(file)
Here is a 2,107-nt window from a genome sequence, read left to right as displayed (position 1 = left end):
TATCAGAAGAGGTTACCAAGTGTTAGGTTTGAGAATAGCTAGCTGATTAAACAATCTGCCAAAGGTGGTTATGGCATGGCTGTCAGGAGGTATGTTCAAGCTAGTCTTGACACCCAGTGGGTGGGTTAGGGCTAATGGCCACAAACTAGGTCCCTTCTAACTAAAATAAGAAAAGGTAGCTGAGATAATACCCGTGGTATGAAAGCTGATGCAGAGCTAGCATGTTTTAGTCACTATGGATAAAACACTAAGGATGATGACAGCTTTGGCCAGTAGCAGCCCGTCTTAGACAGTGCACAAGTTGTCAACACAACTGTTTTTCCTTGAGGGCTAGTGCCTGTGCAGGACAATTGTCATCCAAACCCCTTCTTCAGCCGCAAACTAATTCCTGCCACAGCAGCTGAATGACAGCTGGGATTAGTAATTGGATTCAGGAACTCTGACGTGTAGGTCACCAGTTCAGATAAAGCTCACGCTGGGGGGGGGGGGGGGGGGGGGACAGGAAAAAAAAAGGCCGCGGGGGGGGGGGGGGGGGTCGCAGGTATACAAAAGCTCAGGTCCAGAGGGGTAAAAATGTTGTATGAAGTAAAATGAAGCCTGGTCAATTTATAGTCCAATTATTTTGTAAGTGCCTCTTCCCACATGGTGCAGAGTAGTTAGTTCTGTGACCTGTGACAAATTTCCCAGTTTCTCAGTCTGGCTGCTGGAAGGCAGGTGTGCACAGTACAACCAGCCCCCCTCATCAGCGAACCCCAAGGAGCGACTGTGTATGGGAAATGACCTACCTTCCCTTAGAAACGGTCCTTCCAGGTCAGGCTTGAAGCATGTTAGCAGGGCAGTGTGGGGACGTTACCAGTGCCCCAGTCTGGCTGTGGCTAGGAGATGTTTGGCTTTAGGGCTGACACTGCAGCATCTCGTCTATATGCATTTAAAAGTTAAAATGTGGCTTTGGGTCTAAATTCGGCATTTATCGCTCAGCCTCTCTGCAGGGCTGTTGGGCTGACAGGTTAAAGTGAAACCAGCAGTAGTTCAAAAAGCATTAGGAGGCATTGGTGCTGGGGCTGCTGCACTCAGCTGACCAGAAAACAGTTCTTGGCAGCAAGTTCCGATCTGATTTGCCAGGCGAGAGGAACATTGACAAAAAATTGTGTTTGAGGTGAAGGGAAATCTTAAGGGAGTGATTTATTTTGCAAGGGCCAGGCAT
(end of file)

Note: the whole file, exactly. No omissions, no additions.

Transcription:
Here is a 2,107-nt window from a genome sequence, read left to right as displayed (position 1 = left end):
TATCAGAAGAGGTTACCAAGTGTTAGGTTTGAGAATAGCTAGCTGATTAAACAATCTGCCAAAGGTGGTTATGGCATGGCTGTCAGGAGGTATGTTCAAGCTAGTCTTGACACCCAGTGGGTGGGTTAGGGCTAATGGCCACAAACTAGGTCCCTTCTAACTAAAATAAGAAAAGGTAGCTGAGATAATACCCGTGGTATGAAAGCTGATGCAGAGCTAGCATGTTTTAGTCACTATGGATAAAACACTAAGGATGATGACAGCTTTGGCCAGTAGCAGCCCGTCTTAGACAGTGCACAAGTTGTCAACACAACTGTTTTTCCTTGAGGGCTAGTGCCTGTGCAGGACAATTGTCATCCAAACCCCTTCTTCAGCCGCAAACTAATTCCTGCCACAGCAGCTGAATGACAGCTGGGATTAGTAATTGGATTCAGGAACTCTGACGTGTAGGTCACCAGTTCAGATAAAGCTCACGCTGGGGGGGGGGGGGGGGGGGGGACAGGAAAAAAAAAGGCCGCGGGGGGGGGGGGGGGGGTCGCAGGTATACAAAAGCTCAGGTCCAGAGGGGTAAAAATGTTGTATGAAGTAAAATGAAGCCTGGTCAATTTATAGTCCAATTATTTTGTAAGTGCCTCTTCCCACATGGTGCAGAGTAGTTAGTTCTGTGACCTGTGACAAATTTCCCAGTTTCTCAGTCTGGCTGCTGGAAGGCAGGTGTGCACAGTACAACCAGCCCCCCTCATCAGCGAACCCCAAGGAGCGACTGTGTATGGGAAATGACCTACCTTCCCTTAGAAACGGTCCTTCCAGGTCAGGCTTGAAGCATGTTAGCAGGGCAGTGTGGGGACGTTACCAGTGCCCCAGTCTGGCTGTGGCTAGGAGATGTTTGGCTTTAGGGCTGACACTGCAGCATCTCGTCTATATGCATTTAAAAGTTAAAATGTGGCTTTGGGTCTAAATTCGGCATTTATCGCTCAGCCTCTCTGCAGGGCTGTTGGGCTGACAGGTTAAAGTGAAACCAGCAGTAGTTCAAAAAGCATTAGGAGGCATTGGTGCTGGGGCTGCTGCACTCAGCTGACCAGAAAACAGTTCTTGGCAGCAAGTTCCGATCTGATTTGCCAGGCGAGAGGAACATTGACAAAAAATTGTGTTTGAGGTGAAGGGAAATCTTAAGGGAGTGATTTATTTTGCAAGGGCCAGGCAT